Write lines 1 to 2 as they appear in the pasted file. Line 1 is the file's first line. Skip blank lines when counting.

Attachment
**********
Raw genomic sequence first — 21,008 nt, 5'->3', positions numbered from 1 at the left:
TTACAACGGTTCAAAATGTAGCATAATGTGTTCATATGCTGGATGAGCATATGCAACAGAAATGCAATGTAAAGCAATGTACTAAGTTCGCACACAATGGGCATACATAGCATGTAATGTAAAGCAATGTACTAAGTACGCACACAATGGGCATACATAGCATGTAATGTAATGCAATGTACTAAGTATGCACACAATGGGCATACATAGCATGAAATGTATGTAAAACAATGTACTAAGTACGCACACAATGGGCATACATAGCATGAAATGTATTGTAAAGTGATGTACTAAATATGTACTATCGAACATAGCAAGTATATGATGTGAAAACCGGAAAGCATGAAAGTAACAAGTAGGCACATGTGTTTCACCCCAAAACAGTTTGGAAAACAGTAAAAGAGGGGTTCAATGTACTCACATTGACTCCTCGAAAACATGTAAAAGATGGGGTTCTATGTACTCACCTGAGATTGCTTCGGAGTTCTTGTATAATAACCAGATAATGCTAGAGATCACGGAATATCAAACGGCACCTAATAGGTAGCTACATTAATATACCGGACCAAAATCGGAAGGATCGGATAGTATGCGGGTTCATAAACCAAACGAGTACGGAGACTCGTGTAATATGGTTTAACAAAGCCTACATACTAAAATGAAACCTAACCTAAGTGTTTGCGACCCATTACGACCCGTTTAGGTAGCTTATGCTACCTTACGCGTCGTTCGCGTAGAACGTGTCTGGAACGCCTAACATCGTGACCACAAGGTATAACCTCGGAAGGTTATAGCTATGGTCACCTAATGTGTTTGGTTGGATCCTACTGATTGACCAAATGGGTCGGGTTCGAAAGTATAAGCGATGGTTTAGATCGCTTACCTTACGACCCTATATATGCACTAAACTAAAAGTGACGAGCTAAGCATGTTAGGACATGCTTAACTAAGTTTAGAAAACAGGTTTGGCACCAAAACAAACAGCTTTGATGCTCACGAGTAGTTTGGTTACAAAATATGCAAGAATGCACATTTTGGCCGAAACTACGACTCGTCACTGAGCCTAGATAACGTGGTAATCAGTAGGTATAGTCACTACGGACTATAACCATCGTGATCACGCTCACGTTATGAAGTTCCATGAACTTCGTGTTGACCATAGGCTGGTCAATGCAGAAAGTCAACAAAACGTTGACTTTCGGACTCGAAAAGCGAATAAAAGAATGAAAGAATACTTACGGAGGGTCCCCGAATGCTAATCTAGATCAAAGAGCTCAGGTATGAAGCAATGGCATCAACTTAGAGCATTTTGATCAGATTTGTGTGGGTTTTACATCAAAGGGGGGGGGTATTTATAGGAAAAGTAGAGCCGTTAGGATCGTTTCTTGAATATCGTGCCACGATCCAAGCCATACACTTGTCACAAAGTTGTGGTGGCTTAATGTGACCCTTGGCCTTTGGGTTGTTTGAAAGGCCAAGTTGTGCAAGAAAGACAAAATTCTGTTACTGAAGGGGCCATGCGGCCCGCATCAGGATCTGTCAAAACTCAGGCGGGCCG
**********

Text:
Raw genomic sequence first — 21,008 nt, 5'->3', positions numbered from 1 at the left:
TTACAACGGTTCAAAATGTAGCATAATGTGTTCATATGCTGGATGAGCATATGCAACAGAAATGCAATGTAAAGCAATGTACTAAGTTCGCACACAATGGGCATACATAGCATGTAATGTAAAGCAATGTACTAAGTACGCACACAATGGGCATACATAGCATGTAATGTAATGCAATGTACTAAGTATGCACACAATGGGCATACATAGCATGAAATGTATGTAAAACAATGTACTAAGTACGCACACAATGGGCATACATAGCATGAAATGTATTGTAAAGTGATGTACTAAATATGTACTATCGAACATAGCAAGTATATGATGTGAAAACCGGAAAGCATGAAAGTAACAAGTAGGCACATGTGTTTCACCCCAAAACAGTTTGGAAAACAGTAAAAGAGGGGTTCAATGTACTCACATTGACTCCTCGAAAACATGTAAAAGATGGGGTTCTATGTACTCACCTGAGATTGCTTCGGAGTTCTTGTATAATAACCAGATAATGCTAGAGATCACGGAATATCAAACGGCACCTAATAGGTAGCTACATTAATATACCGGACCAAAATCGGAAGGATCGGATAGTATGCGGGTTCATAAACCAAACGAGTACGGAGACTCGTGTAATATGGTTTAACAAAGCCTACATACTAAAATGAAACCTAACCTAAGTGTTTGCGACCCATTACGACCCGTTTAGGTAGCTTATGCTACCTTACGCGTCGTTCGCGTAGAACGTGTCTGGAACGCCTAACATCGTGACCACAAGGTATAACCTCGGAAGGTTATAGCTATGGTCACCTAATGTGTTTGGTTGGATCCTACTGATTGACCAAATGGGTCGGGTTCGAAAGTATAAGCGATGGTTTAGATCGCTTACCTTACGACCCTATATATGCACTAAACTAAAAGTGACGAGCTAAGCATGTTAGGACATGCTTAACTAAGTTTAGAAAACAGGTTTGGCACCAAAACAAACAGCTTTGATGCTCACGAGTAGTTTGGTTACAAAATATGCAAGAATGCACATTTTGGCCGAAACTACGACTCGTCACTGAGCCTAGATAACGTGGTAATCAGTAGGTATAGTCACTACGGACTATAACCATCGTGATCACGCTCACGTTATGAAGTTCCATGAACTTCGTGTTGACCATAGGCTGGTCAATGCAGAAAGTCAACAAAACGTTGACTTTCGGACTCGAAAAGCGAATAAAAGAATGAAAGAATACTTACGGAGGGTCCCCGAATGCTAATCTAGATCAAAGAGCTCAGGTATGAAGCAATGGCATCAACTTAGAGCATTTTGATCAGATTTGTGTGGGTTTTACATCAAAGGGGGGGGGTATTTATAGGAAAAGTAGAGCCGTTAGGATCGTTTCTTGAATATCGTGCCACGATCCAAGCCATACACTTGTCACAAAGTTGTGGTGGCTTAATGTGACCCTTGGCCTTTGGGTTGTTTGAAAGGCCAAGTTGTGCAAGAAAGACAAAATTCTGTTACTGAAGGGGCCATGCGGCCCGCATCAGGATCTGTCAAAACTCAGGCGGGCCG